Wide-scale server-based gaming deployment is still more than two years away, with both the price and the technology of the networks needing to improve before the casino industry embraces the systems, according to a survey of 250 slot operations personnel conducted by Slot Manager magazine and Clear Seas Research/BNP Media.
The survey, which took place in November prior to G2E, was conducted to identify slot trends in the industry and determine the types of slot-related products attendees sought at the upcoming show. In addition to server-based gaming questions, the online survey also asked Slot Manager readers for their opinions on common slot components and jackpot trends.
Not surprisingly, 84 percent of the respondents who said they planned on attending G2E were seeking information on slot machines, with 79 percent saying they were looking for new games. Slot systems-including server-based technology--were also on the top of many hit lists, with 64 percent saying they would look for them at the show. More than 40 percent said they would also look at marketing/promotions services, signage and various slot peripherals while at G2E. Rounding out the list of items to peruse were bill/coin acceptors (35 percent), table game facsimilies (32 percent), Class II machines (28 percent), surveillance products (24 percent), video lottery terminals (16 percent) and financial services hardware such as ATMs (13 percent).
One reason why slot personnel did not rank server-based gaming booth visits higher on their items to accomplish while at G2E likely stems from the fact that a large majority of respondents-some 59 percent-believe the industry is still two to five years from adopting server-based gaming. A further 18 percent said server-based adoption was still five to 10 years from happening. However, a rather significant numbers-21 percent- thought server-based gaming was knocking on the door, and would be adopted in a two year time frame.
When asked what might ultimately delay a quicker acceptance of server-based gaming, the cost of the systems was the top concern among 33 percent of the survey respondents, followed by technological shortcoming (21 percent), consumer acceptance (19 percent), management acceptance (16 percent), rewiring the slot floor (8 percent) and training (2 percent).
Evidence that a majority of slot executives still believe server-based gaming is still somewhat on the horizon was evident when they were asked to rank the importance of current slot industry trends. Server-based gaming fell squarely in the middle-more important than skill and community games, but less important than advanced marketing and customer relationship management capabilities. Indeed, only 52 percent of respondents ranked server-based gaming as either an important or very important trend, compared to 59 percent for CRM capabilities and 68 percent for advanced marketing capabilities.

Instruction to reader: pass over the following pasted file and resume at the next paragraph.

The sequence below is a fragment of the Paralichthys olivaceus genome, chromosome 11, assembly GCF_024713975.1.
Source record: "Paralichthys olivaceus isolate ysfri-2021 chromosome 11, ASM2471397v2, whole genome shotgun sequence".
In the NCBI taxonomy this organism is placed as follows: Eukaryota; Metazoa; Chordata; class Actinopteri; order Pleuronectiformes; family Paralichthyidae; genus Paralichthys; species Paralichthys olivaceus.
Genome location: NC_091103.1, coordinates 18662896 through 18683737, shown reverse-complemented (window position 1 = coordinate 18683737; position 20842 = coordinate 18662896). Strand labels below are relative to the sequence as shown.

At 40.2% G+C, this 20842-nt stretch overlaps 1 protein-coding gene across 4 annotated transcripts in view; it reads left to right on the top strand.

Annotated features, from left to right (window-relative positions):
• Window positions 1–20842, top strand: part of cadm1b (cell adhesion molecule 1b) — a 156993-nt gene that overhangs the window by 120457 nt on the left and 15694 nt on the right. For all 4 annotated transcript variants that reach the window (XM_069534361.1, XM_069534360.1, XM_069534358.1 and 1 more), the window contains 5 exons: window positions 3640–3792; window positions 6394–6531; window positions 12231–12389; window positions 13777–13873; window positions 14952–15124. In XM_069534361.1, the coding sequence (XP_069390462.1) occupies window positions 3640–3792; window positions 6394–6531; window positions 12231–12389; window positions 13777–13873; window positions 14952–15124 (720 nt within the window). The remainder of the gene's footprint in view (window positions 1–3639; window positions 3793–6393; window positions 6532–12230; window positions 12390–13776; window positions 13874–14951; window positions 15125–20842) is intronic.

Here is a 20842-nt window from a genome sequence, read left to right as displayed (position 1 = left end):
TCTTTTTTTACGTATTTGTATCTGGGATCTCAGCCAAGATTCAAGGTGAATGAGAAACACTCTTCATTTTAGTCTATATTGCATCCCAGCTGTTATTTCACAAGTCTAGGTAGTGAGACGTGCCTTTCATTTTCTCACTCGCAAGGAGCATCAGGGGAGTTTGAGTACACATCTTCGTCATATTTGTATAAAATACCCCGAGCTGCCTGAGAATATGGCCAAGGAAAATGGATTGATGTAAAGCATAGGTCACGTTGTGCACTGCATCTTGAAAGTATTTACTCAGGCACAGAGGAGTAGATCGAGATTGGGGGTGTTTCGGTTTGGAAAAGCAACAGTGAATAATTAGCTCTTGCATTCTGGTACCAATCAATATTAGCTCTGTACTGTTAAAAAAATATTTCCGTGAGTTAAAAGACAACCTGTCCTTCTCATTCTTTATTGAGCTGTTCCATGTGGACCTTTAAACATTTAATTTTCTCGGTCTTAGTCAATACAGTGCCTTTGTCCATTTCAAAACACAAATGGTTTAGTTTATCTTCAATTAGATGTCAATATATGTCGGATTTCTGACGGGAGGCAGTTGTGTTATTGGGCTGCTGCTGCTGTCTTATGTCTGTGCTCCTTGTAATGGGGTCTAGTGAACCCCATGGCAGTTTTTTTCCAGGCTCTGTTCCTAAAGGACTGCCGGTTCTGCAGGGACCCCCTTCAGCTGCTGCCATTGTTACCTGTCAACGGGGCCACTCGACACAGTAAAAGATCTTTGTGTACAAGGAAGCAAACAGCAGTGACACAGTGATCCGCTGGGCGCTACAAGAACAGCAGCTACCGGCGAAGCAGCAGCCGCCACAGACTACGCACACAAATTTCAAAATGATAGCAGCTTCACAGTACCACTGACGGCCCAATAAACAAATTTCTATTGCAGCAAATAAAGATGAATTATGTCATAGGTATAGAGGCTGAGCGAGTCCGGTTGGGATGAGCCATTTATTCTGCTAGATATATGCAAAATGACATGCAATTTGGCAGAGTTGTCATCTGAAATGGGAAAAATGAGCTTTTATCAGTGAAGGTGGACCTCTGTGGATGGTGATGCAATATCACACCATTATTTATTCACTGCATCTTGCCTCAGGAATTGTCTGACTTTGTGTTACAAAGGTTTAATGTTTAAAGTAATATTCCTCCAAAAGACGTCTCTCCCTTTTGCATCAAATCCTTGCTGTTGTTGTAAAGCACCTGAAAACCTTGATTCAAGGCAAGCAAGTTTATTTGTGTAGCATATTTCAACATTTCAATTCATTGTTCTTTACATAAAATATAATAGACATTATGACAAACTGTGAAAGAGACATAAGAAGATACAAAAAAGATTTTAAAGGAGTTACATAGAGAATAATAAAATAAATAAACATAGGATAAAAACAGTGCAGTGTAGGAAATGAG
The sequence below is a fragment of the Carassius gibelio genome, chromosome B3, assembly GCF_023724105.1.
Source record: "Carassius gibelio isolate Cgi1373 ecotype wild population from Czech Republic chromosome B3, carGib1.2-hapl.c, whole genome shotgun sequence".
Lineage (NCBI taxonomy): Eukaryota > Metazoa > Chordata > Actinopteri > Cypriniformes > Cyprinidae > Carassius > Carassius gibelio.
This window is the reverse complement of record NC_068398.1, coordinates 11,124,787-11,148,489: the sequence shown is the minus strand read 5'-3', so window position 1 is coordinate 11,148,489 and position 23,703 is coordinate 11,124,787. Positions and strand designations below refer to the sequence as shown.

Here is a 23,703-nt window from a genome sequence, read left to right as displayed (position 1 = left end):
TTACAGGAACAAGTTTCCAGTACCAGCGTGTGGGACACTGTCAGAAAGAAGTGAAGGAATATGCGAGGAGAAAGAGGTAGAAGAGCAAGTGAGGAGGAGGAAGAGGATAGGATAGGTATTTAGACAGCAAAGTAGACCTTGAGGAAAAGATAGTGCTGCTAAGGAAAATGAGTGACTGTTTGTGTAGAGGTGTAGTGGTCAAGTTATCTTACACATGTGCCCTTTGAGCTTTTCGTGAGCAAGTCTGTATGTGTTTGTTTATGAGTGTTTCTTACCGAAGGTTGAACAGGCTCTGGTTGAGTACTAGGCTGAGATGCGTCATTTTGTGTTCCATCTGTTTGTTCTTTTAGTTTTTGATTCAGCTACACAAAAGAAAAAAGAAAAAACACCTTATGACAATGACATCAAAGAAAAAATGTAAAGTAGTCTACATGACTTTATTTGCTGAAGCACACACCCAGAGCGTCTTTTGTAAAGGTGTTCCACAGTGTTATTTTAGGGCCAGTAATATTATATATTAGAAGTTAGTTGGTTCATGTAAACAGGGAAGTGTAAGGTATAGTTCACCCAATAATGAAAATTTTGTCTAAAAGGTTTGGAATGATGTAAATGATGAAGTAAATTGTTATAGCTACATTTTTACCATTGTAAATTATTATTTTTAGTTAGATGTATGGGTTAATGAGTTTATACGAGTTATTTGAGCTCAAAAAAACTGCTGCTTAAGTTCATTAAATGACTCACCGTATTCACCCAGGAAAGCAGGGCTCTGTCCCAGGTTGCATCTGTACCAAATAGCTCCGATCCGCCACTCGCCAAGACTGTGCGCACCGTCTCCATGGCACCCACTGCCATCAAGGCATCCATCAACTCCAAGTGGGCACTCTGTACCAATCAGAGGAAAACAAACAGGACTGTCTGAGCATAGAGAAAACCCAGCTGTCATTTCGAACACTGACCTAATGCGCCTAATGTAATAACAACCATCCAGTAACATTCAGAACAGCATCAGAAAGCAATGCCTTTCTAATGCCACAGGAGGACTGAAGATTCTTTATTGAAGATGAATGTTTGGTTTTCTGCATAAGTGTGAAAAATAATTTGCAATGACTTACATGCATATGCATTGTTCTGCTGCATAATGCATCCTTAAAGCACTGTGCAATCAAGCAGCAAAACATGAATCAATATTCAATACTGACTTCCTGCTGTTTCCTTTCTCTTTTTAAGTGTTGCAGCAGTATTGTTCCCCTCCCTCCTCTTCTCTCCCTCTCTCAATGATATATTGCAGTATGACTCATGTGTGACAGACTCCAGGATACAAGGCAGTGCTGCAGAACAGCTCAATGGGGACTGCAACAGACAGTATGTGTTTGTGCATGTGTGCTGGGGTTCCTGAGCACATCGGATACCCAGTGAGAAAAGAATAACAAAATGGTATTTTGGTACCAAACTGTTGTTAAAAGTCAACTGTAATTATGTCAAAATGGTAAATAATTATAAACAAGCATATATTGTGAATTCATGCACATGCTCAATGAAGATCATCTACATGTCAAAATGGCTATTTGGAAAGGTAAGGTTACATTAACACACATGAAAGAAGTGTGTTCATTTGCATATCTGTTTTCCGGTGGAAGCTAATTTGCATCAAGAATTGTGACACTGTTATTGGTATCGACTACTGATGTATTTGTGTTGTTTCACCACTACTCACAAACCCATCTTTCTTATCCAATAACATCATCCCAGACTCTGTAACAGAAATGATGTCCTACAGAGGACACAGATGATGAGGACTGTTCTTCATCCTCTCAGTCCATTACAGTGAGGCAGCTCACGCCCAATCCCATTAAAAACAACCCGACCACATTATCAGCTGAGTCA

Want further proof? Forty-seven percent of respondents strongly agreed that being able to communicate to and reward your customer through the slot machine will grow in importance. Meanwhile, only 27 percent strongly agree server-based gaming will be an important component to the future success of a casino's slot floor. When it's time to purchase a server-based gaming system however, it appears most of those who took the survey will be turning to International Game Technology. When asked which supplier was best set up to take advantage of a server-based future, 60 percent responded IGT, far outpacing Bally Technologies (13 percent), Aristocrat (10 percent), and WMS Gaming (7 percent).
If not server-based gaming, then what current slot machines components do slot personnel value most? According to the respondents of the survey, top on their minds is payout frequency, which 54 percent termed as very important. Second on the list was bonusing, which 44 percent felt was very important, followed by game theme (40 percent) and payout size (35 percent). At the bottom of the list was the manufacturer of the machine, which only 7 percent felt was very important, followed by licensed brand (13 percent) and ergonomics (21 percent).
While bonusing may only have been second when it comes to important slot components, it was first among jackpot trends, with 38 percent of respondents ranking it as very important. Bonusing was followed in jackpot importance by multi-tiered progressives, mystery jackpots and regular progressives.
For more information on this report including how to obtain a copy, please visitwww.slotmanager.net.
Slot Trend Survey
March 1, 2008